Pediatrician group seeks ban on tanning devices for children, teens

Teens and tanning beds aren’t a healthy mix, says the American Academy of Pediatrics. The group urges banning children and teens from using indoor tanning devices because of an increased risk of skin cancer.

In a policy statement released Monday, the organization says it favors outlawing access to tanning salons for children younger than 18. The statement cites several studies, including research that shows a link between people overexposed to the sun in childhood and melanoma, one of the deadliest forms of skin cancer. The academy joins the World Health Organization, the American Medical Association, and the American Academy of Dermatology in advocating for such a ban.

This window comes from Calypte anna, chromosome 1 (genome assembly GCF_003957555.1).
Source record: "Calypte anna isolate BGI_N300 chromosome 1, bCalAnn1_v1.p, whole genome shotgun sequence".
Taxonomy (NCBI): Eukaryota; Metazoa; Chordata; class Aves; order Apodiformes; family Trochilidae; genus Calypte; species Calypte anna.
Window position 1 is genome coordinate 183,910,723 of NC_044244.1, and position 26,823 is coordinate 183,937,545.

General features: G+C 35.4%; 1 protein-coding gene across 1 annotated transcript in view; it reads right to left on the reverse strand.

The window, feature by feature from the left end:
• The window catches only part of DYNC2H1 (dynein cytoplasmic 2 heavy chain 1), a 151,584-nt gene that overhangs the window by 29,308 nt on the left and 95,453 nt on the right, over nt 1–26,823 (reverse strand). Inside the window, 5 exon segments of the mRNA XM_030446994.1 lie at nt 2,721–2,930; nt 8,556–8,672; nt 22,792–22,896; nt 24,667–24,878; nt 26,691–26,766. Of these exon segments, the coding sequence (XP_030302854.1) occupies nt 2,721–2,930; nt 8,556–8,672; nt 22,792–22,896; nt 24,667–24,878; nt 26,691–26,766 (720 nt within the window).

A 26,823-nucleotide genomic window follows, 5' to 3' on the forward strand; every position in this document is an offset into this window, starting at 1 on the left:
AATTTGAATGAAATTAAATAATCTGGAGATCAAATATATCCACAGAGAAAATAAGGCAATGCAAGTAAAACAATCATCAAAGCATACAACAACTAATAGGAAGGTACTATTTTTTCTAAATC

So how many teens tan indoors? The policy statement says:

“Artificial tanning is a common practice among teenagers. Use of a tanning facility at least once in their lives was reported by 24 percent of non-Hispanic white teenagers 13 to 19 years of age in a US sample.

“In another national survey, 10% of youths 11 to 18 years of age reported using indoor tanning sunlamps in the previous year. Women and girls constitute the majority of people who artificially tan.” Here’s the full statement “Ultraviolet Radiation: A Hazard to Children and Adolescents.”

And here are tips from the Environmental Protection Agency on how kids -- and everyone, really -- can avoid overexposure to the sun:


-- Do not burn.
-- Avoid sun tanning and tanning beds.
-- Apply sunscreen generously.
-- Wear protective clothing (think long sleeves, hat with a big brim, sunglasses).
-- Seek shade.
-- Use extra caution near water, snow and sand (the reflection increases your risk of burning).
-- Check the UV index.
-- Get Vitamin D safely (from food rather than the sun).